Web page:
Monday, June 22, 2015

Meet Melissa!

Melissa with RyleyAnn and Ruben
Today we are going to be chatting with Melissa, an eight-year veteran of home schooling! She is going to be going through our new Modern American and World History study over the next months and will be sharing her experience at her blog, Reflections from Drywood Creek.

She has already reviewed our History of California and our History of the Horse. You can read those reviews here and here.  She also just reviewed our Western Expansion guide - read that review here. Melissa also writes about using the Charlotte Mason method and I know many of our readers will thoroughly enjoy her thought-provoking entries on the philosophy behind the educational philosophy. Check those entries out here.

BFB: What originally drew you to homeschooling?
Melissa: Right from the time RileyAnn was in my womb, our first birth child, I knew I didn't want to send her to public school. I felt fortunate to have a parochial school education through 8th grade in our rural farming community. I felt strongly about small class sizes and one on one instruction. I also felt strongly about parental involvement and less government control. We weren't sure we would send our kids to a parochial school, but I hoped for some other option aside from public school.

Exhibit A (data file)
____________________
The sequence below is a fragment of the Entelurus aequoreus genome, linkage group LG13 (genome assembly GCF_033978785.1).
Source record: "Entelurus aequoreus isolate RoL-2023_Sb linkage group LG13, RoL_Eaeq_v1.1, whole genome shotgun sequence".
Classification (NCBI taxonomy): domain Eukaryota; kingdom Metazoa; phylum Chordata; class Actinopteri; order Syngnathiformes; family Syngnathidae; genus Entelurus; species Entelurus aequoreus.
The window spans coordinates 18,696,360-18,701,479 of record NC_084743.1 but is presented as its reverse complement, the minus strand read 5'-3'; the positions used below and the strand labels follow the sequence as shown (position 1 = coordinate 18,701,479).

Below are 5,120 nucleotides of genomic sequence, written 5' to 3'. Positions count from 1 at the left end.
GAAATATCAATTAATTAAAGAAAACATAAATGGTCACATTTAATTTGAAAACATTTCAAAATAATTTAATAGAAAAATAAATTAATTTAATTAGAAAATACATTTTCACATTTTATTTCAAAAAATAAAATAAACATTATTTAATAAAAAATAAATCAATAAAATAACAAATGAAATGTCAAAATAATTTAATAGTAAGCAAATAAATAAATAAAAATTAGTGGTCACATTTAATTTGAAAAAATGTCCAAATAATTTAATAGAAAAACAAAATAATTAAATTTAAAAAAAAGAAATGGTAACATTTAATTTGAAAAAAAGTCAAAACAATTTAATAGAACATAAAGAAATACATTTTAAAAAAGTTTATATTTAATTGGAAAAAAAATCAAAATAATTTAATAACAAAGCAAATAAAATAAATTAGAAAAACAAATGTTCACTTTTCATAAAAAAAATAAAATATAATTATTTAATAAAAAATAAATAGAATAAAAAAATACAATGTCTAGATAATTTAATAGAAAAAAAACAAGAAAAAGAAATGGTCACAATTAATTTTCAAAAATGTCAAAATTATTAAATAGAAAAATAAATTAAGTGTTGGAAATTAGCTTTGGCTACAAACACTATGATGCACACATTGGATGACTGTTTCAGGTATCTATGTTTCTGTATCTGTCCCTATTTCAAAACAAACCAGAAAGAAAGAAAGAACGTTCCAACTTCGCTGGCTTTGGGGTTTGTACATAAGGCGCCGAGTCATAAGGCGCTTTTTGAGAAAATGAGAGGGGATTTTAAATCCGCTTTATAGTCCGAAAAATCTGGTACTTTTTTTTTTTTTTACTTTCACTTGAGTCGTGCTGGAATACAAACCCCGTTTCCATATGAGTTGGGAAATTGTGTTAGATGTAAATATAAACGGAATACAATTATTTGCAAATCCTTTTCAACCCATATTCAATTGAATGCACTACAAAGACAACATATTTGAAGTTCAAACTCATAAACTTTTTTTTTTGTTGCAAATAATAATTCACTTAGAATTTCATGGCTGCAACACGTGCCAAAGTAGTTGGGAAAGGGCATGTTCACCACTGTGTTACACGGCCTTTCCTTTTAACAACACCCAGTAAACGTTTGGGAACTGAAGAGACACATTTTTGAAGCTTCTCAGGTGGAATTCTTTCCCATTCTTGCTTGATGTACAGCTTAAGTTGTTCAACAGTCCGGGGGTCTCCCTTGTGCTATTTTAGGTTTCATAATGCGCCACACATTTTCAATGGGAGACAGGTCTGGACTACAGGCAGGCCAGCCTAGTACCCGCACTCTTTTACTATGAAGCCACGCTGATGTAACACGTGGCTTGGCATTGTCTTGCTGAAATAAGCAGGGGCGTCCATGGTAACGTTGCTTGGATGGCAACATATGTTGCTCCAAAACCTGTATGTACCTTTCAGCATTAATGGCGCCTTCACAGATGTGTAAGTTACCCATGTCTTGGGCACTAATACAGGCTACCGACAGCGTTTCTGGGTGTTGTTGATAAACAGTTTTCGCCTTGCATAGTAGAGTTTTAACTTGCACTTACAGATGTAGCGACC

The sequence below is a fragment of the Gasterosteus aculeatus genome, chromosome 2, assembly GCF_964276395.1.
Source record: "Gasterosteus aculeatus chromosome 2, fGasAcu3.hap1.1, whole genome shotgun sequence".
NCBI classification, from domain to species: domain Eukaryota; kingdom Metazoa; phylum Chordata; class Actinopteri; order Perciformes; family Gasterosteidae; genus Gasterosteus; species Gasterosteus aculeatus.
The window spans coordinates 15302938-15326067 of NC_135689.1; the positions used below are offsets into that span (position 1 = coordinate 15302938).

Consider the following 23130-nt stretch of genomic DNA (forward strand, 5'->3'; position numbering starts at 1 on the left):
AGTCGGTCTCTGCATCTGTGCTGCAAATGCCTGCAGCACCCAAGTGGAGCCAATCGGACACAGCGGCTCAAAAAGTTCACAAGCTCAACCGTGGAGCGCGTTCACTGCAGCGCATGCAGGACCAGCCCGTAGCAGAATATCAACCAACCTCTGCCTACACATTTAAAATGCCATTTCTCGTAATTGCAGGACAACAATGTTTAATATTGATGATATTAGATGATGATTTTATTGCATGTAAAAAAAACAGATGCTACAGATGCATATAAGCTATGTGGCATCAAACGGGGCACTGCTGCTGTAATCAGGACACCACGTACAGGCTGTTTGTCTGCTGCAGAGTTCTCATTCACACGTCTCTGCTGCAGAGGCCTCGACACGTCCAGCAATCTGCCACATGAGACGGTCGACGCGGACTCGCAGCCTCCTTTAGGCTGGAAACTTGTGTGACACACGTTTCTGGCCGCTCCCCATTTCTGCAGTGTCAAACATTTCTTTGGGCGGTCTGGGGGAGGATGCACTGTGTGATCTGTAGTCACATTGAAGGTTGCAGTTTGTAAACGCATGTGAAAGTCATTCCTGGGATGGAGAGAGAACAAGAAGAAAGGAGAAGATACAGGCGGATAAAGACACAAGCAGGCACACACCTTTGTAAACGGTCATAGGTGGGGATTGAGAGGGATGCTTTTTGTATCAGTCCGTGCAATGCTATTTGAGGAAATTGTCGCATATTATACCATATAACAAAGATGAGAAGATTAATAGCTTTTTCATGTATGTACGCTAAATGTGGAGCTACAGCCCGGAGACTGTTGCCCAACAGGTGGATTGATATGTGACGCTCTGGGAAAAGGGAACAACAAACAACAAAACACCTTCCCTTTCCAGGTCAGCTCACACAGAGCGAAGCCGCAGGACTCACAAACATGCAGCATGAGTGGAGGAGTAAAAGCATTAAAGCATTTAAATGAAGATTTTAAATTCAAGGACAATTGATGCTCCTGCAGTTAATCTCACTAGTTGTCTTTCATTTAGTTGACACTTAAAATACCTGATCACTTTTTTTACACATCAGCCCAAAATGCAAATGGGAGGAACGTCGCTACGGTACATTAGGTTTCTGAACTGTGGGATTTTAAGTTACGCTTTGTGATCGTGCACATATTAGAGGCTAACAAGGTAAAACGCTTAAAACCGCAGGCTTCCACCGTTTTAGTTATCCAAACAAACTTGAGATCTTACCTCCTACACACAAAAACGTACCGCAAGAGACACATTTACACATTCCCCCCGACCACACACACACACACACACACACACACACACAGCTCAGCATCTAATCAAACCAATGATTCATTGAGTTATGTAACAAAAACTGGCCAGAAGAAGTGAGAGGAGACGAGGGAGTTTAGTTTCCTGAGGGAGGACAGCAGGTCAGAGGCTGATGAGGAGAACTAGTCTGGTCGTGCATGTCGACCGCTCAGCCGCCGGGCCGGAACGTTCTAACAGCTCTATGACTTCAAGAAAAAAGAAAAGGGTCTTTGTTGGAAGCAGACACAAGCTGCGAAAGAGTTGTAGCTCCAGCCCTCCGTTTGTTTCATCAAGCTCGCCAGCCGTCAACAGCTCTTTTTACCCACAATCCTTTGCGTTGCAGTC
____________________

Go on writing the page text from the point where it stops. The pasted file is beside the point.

When our older girls, Jennifer and Angel, came to us as foster kids, they attended public school because that's the nature of the beast here in WI. You cannot homeschool foster kids. Theirs was not initially an adoptive placement so I had not thought a lot about other educational options for them. However, once the adoption was finalized, as time went on, I started to wonder if public school was the best place for them. Jennifer was in special education and Angel struggled socially right from day one. So much so, that by the time she reached 6th grade, it was unbearable. A month into the school year, I decided to pull Angel from public school. It felt like a rash decision at the time because I had no plan B. I was also a member of our public school board, which was more than a little awkward.